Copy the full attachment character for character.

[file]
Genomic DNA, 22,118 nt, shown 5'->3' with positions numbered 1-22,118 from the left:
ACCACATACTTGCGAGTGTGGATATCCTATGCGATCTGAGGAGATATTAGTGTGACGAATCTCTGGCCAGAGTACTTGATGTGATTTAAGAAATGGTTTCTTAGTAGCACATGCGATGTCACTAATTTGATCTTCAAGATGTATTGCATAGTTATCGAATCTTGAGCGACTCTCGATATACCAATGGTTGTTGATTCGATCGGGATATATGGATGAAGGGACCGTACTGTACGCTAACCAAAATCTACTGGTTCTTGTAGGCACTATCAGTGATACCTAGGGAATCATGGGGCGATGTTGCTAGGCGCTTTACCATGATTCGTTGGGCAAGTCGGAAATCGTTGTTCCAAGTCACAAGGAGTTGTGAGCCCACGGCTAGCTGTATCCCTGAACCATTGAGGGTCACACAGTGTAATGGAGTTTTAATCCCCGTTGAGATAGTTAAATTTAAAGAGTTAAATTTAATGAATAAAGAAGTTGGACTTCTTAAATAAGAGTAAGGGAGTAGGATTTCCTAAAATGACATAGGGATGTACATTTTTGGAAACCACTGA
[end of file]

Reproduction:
Genomic DNA, 22,118 nt, shown 5'->3' with positions numbered 1-22,118 from the left:
ACCACATACTTGCGAGTGTGGATATCCTATGCGATCTGAGGAGATATTAGTGTGACGAATCTCTGGCCAGAGTACTTGATGTGATTTAAGAAATGGTTTCTTAGTAGCACATGCGATGTCACTAATTTGATCTTCAAGATGTATTGCATAGTTATCGAATCTTGAGCGACTCTCGATATACCAATGGTTGTTGATTCGATCGGGATATATGGATGAAGGGACCGTACTGTACGCTAACCAAAATCTACTGGTTCTTGTAGGCACTATCAGTGATACCTAGGGAATCATGGGGCGATGTTGCTAGGCGCTTTACCATGATTCGTTGGGCAAGTCGGAAATCGTTGTTCCAAGTCACAAGGAGTTGTGAGCCCACGGCTAGCTGTATCCCTGAACCATTGAGGGTCACACAGTGTAATGGAGTTTTAATCCCCGTTGAGATAGTTAAATTTAAAGAGTTAAATTTAATGAATAAAGAAGTTGGACTTCTTAAATAAGAGTAAGGGAGTAGGATTTCCTAAAATGACATAGGGATGTACATTTTTGGAAACCACTGA